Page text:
Over 500 dead as Cyclone Freddy tears through Southern Africa

A fierce tropical storm has killed hundreds in Malawi, Mozambique and Madagascar and is set to break the record as the longest-lasting cyclone ever.

Tropical Cyclone Freddy, which developed over Australia’s Indian Ocean coast region in early February, travelled a record distance of more than 8,000km (4,970 miles) to make landfall in Madagascar and Mozambique in late February. Now, Freddy has hit Southern Africa for a second time. The death toll in southeast Africa due to the longest-lasting tropical cyclone ever recorded has risen to 525, according to local authorities in Malawi, Mozambique and Madagascar.  More than 1,000 people have been injured, 85 are missing and 95,000 have been displaced.

Mourning period

Malawian President Lazarus Chakwera has declared 14 days of mourning and pledged $1.5 million in assistance. He has also called for more aid, stating that his country’s capacity to provide relief is limited. “What is happening to us can happen to anyone, anywhere. Let the world come in and help Malawi because we cannot afford to be going backwards instead of forward in terms of all the provisions that Malawians need.

Malawian President Mr. Chakwera
The President of Malawi visiting victims of Cyclone Feddy at the Queen Elizabeth Central Hospital © Lazarus Chakwera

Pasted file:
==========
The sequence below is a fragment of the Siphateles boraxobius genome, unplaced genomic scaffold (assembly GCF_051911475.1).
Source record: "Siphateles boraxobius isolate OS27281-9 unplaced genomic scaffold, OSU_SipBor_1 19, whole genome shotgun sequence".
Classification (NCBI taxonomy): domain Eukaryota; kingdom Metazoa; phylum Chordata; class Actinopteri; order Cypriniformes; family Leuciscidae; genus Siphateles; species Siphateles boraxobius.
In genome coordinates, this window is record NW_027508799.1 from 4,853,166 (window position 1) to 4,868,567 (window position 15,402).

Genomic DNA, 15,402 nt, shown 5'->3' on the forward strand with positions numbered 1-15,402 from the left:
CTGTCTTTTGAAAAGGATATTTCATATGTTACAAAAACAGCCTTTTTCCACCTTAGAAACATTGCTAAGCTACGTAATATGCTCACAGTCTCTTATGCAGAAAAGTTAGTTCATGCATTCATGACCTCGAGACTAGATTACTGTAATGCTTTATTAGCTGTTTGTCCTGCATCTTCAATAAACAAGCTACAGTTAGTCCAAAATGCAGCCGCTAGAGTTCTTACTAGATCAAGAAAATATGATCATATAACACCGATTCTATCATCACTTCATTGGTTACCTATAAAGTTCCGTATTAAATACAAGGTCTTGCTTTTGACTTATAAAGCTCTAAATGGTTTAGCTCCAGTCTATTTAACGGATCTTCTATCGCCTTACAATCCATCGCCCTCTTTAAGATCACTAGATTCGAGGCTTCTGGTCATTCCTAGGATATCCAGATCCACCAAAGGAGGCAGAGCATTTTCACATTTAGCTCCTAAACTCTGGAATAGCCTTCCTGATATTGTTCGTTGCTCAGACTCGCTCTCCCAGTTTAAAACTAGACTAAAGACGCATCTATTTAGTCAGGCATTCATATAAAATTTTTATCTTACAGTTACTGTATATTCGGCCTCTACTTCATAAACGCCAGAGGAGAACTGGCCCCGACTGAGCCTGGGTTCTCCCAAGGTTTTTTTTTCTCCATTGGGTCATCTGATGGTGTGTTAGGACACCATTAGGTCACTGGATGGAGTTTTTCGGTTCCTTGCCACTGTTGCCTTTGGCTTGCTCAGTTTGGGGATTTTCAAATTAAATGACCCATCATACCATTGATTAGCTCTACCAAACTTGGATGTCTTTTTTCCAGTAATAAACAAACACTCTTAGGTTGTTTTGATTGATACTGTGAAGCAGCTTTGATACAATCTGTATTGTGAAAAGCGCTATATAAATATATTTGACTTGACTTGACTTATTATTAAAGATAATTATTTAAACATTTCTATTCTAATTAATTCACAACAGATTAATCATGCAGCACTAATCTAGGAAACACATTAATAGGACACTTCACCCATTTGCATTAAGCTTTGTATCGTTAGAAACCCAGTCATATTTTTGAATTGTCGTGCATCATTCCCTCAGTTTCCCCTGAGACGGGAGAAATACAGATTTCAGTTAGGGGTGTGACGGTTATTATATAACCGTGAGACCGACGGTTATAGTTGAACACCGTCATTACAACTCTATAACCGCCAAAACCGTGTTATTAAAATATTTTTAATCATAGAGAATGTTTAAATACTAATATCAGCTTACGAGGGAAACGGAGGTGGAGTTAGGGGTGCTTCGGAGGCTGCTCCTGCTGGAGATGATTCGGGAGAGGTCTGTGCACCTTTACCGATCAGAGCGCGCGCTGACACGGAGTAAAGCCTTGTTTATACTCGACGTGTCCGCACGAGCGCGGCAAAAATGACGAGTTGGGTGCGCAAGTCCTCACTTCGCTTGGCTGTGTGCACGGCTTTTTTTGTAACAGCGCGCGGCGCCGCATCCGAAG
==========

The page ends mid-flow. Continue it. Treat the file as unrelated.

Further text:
Climate change is real, and what we are having to see is devastation: thirteen months, three devastating cyclones. We are trying to do the best we can to help our people. The impact caused by the Cyclone reveals the magnitude of physical & emotional pain caused. We will not relent but support everyone affected. Efforts also intensified to account for those still missing,” Chakwera stressed.

Mango tree saved musician

Gibo Pearson, a Malawian music producer and artist based in Bokosi village in the Phalombe districts, told LifeGate how he survived the devastating floods by climbing a mango tree with 14 other villagers in the middle of the night.

cyclone freddy in malawi
Musician Giboh Pearson survived the floods caused by Cyclone Freddy by climbing a mango tree © Giboh Pearson

“I was deep asleep, but around 04:00, I felt like my body was floating. I heard voices shouting my name from outside, it was at this point I realised my mattress was floating in water that had filled up the house to waist level. The moment I got out of the house, another powerful body of water and mudslides with rolling stones arrived and knocked my house to the ground. My car got carried away and smashed into a nearby church and everyone was confused until one man shouted, ‘Let’s climb trees! That’s how the 14 of us hurried and started climbing mango trees,” Pearson recounted.

The wrath of the storm

Watson Kapalamula, another Cyclone Freddy survivor from Blantyre in the south of Malawi, says he will never forget the wrath of the storm. “We were in the house on the evening of March 13, when we heard a loud noise, water and stones rolling down in a nearby stream. We came out of the house to check what was happening, and as we were standing at the veranda, in less than two minutes, another loud noise caught our ears and that was the back of our house falling down,” he said. Before he could decide where to run to with his two small children, “a strong moving body of water swept us away.”